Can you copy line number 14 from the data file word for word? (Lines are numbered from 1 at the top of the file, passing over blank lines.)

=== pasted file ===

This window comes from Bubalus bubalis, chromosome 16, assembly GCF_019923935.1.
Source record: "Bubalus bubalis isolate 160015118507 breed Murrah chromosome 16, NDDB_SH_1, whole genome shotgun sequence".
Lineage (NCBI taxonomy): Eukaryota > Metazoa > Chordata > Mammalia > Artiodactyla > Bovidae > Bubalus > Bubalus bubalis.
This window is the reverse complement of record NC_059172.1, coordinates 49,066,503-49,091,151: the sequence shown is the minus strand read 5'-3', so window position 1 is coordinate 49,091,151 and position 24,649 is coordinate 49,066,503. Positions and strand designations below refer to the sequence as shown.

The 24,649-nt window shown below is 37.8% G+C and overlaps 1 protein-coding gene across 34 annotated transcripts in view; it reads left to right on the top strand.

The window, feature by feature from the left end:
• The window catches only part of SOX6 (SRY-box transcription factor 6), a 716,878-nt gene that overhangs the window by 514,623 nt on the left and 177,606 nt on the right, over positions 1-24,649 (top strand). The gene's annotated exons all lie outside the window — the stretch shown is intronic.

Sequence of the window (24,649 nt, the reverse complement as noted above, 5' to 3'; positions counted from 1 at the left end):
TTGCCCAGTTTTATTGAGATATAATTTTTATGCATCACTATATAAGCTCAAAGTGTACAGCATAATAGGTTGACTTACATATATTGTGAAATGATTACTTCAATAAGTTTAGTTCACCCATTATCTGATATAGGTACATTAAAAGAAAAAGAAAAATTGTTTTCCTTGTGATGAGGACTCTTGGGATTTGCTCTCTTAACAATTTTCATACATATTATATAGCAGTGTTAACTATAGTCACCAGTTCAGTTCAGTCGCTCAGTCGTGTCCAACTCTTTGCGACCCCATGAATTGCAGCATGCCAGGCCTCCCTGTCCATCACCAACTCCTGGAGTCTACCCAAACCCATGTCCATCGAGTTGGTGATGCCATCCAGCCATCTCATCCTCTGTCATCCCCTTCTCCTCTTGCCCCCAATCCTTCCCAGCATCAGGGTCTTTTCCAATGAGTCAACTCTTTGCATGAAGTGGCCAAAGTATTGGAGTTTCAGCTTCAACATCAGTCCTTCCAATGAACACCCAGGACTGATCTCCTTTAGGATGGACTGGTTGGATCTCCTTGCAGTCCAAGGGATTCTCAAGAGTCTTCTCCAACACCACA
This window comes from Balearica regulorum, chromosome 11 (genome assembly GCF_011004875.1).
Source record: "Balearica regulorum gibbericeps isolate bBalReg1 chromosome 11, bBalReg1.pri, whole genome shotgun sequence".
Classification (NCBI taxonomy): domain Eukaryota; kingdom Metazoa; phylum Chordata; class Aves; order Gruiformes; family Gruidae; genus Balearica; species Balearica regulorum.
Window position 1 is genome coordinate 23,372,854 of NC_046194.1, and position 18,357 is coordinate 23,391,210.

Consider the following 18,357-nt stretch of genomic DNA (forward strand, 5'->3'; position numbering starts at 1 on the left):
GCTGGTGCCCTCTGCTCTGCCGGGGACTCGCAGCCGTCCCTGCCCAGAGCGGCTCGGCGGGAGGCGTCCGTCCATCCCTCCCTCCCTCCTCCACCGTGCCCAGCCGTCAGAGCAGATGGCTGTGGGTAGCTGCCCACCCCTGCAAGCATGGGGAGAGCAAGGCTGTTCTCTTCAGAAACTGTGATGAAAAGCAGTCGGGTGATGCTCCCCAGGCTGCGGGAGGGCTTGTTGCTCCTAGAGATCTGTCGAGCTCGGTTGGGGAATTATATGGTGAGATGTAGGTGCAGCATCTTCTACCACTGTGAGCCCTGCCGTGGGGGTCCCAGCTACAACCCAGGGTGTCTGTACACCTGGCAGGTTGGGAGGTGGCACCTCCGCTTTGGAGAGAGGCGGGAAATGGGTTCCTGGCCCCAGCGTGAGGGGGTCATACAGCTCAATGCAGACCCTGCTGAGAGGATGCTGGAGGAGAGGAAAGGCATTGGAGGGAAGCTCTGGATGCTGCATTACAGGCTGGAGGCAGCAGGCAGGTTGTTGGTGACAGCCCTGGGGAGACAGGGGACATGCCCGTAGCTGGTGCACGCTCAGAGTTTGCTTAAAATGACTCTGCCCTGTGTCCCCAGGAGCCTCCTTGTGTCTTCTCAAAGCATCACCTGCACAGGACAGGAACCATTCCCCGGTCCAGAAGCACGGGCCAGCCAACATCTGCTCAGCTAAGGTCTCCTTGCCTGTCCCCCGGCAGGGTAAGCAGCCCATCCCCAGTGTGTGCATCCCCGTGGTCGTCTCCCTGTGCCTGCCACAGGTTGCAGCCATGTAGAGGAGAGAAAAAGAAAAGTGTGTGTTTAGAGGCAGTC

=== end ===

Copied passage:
Consider the following 18,357-nt stretch of genomic DNA (forward strand, 5'->3'; position numbering starts at 1 on the left):